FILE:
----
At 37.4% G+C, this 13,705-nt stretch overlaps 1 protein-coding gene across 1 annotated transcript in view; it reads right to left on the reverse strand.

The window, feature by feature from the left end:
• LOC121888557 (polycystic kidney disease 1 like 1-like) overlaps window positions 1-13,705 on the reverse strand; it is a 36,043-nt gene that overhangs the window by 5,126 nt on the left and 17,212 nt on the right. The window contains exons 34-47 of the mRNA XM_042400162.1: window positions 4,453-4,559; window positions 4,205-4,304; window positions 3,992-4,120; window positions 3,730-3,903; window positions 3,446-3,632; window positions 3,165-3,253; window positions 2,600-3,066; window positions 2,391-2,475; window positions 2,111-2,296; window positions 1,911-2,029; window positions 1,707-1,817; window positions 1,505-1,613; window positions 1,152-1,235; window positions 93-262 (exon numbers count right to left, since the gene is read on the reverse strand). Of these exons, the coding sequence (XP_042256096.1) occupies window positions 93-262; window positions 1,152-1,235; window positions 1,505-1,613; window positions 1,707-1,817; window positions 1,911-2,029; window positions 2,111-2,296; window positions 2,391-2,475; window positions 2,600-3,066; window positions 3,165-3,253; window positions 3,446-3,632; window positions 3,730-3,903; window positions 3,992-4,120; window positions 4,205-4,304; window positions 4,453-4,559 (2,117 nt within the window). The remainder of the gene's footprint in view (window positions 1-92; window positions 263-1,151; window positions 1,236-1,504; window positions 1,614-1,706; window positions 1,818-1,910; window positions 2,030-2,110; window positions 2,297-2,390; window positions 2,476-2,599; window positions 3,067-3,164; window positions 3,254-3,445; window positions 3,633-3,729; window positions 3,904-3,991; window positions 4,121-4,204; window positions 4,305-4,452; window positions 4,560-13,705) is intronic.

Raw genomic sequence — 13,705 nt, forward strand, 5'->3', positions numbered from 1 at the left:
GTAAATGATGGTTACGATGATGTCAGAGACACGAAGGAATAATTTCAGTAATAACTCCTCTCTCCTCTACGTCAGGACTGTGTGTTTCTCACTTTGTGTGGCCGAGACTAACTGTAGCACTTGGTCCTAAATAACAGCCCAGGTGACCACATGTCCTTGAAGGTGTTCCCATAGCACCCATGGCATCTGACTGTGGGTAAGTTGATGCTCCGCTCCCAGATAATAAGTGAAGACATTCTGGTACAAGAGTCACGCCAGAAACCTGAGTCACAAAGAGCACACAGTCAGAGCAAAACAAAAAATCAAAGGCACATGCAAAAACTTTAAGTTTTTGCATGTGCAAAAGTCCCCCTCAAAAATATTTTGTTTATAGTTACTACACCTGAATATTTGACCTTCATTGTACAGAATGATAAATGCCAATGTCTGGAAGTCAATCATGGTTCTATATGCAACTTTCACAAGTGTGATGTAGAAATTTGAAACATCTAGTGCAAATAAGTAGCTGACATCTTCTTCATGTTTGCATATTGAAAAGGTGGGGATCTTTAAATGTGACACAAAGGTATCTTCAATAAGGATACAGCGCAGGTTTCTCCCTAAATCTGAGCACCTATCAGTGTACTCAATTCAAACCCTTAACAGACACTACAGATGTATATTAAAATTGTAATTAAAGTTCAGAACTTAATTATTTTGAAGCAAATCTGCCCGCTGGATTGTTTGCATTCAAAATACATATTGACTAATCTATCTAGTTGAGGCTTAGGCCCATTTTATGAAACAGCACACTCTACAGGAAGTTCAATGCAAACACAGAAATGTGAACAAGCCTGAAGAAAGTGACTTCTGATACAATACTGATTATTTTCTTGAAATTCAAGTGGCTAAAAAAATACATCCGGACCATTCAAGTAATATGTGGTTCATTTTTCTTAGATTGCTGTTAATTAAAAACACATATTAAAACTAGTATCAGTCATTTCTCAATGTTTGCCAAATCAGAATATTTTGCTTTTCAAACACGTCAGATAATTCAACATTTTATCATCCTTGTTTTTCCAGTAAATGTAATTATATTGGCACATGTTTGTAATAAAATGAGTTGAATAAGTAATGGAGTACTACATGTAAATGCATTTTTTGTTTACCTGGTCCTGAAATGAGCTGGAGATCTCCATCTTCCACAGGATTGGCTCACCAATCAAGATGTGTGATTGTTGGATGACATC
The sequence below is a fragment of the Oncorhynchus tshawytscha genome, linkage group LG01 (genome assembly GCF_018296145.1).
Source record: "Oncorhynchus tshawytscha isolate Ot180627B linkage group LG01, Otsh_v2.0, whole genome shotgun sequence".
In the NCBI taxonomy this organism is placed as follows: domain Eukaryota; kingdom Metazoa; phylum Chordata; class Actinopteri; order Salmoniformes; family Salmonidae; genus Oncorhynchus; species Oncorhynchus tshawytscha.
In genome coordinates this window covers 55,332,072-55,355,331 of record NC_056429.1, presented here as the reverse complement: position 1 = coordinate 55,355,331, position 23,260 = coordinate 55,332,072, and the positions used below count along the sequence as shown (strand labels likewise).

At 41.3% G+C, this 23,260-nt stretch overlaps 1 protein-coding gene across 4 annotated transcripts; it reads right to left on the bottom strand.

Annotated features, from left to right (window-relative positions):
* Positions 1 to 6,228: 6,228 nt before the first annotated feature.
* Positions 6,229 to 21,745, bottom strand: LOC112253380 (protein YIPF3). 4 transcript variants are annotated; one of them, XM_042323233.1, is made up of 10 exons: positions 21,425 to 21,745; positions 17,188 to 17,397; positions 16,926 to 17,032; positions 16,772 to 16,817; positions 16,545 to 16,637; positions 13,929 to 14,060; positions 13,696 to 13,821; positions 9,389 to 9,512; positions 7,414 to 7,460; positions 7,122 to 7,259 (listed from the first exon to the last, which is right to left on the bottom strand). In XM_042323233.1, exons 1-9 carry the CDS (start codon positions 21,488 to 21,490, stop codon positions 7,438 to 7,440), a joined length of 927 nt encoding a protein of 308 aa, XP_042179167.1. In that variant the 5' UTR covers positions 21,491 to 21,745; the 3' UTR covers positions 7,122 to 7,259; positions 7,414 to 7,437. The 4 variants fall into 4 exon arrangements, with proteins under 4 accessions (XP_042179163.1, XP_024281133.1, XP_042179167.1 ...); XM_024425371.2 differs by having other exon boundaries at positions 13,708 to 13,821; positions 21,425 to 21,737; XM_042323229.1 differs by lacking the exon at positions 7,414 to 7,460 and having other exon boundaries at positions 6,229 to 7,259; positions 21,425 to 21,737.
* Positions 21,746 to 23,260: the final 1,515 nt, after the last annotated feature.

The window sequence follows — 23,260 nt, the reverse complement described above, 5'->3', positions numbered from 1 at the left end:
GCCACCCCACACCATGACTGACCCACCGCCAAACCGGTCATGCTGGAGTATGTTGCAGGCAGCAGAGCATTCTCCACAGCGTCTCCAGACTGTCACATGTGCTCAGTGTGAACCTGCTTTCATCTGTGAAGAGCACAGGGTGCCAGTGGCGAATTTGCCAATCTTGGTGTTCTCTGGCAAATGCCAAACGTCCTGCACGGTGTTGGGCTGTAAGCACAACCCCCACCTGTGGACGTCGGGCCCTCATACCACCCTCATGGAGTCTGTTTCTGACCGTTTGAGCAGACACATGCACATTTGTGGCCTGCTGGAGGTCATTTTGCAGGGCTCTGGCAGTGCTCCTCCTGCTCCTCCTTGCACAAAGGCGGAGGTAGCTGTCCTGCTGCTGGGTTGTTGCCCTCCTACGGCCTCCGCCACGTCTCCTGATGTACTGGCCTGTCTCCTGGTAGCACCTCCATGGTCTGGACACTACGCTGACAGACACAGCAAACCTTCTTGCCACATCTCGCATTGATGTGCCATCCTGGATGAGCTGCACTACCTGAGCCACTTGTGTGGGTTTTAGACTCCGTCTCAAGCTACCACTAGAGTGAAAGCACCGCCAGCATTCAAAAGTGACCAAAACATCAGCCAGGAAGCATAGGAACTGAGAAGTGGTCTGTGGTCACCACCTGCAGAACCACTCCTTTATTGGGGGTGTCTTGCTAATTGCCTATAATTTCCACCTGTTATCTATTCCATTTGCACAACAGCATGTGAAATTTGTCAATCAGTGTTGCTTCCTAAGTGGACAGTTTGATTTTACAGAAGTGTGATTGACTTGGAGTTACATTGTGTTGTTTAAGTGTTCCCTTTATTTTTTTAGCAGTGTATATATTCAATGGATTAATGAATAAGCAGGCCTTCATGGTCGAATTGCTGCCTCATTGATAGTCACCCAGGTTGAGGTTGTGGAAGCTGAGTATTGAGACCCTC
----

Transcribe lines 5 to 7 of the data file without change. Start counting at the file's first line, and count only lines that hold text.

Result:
GTAAATGATGGTTACGATGATGTCAGAGACACGAAGGAATAATTTCAGTAATAACTCCTCTCTCCTCTACGTCAGGACTGTGTGTTTCTCACTTTGTGTGGCCGAGACTAACTGTAGCACTTGGTCCTAAATAACAGCCCAGGTGACCACATGTCCTTGAAGGTGTTCCCATAGCACCCATGGCATCTGACTGTGGGTAAGTTGATGCTCCGCTCCCAGATAATAAGTGAAGACATTCTGGTACAAGAGTCACGCCAGAAACCTGAGTCACAAAGAGCACACAGTCAGAGCAAAACAAAAAATCAAAGGCACATGCAAAAACTTTAAGTTTTTGCATGTGCAAAAGTCCCCCTCAAAAATATTTTGTTTATAGTTACTACACCTGAATATTTGACCTTCATTGTACAGAATGATAAATGCCAATGTCTGGAAGTCAATCATGGTTCTATATGCAACTTTCACAAGTGTGATGTAGAAATTTGAAACATCTAGTGCAAATAAGTAGCTGACATCTTCTTCATGTTTGCATATTGAAAAGGTGGGGATCTTTAAATGTGACACAAAGGTATCTTCAATAAGGATACAGCGCAGGTTTCTCCCTAAATCTGAGCACCTATCAGTGTACTCAATTCAAACCCTTAACAGACACTACAGATGTATATTAAAATTGTAATTAAAGTTCAGAACTTAATTATTTTGAAGCAAATCTGCCCGCTGGATTGTTTGCATTCAAAATACATATTGACTAATCTATCTAGTTGAGGCTTAGGCCCATTTTATGAAACAGCACACTCTACAGGAAGTTCAATGCAAACACAGAAATGTGAACAAGCCTGAAGAAAGTGACTTCTGATACAATACTGATTATTTTCTTGAAATTCAAGTGGCTAAAAAAATACATCCGGACCATTCAAGTAATATGTGGTTCATTTTTCTTAGATTGCTGTTAATTAAAAACACATATTAAAACTAGTATCAGTCATTTCTCAATGTTTGCCAAATCAGAATATTTTGCTTTTCAAACACGTCAGATAATTCAACATTTTATCATCCTTGTTTTTCCAGTAAATGTAATTATATTGGCACATGTTTGTAATAAAATGAGTTGAATAAGTAATGGAGTACTACATGTAAATGCATTTTTTGTTTACCTGGTCCTGAAATGAGCTGGAGATCTCCATCTTCCACAGGATTGGCTCACCAATCAAGATGTGTGATTGTTGGATGACATC
The sequence below is a fragment of the Oncorhynchus tshawytscha genome, linkage group LG01 (genome assembly GCF_018296145.1).
Source record: "Oncorhynchus tshawytscha isolate Ot180627B linkage group LG01, Otsh_v2.0, whole genome shotgun sequence".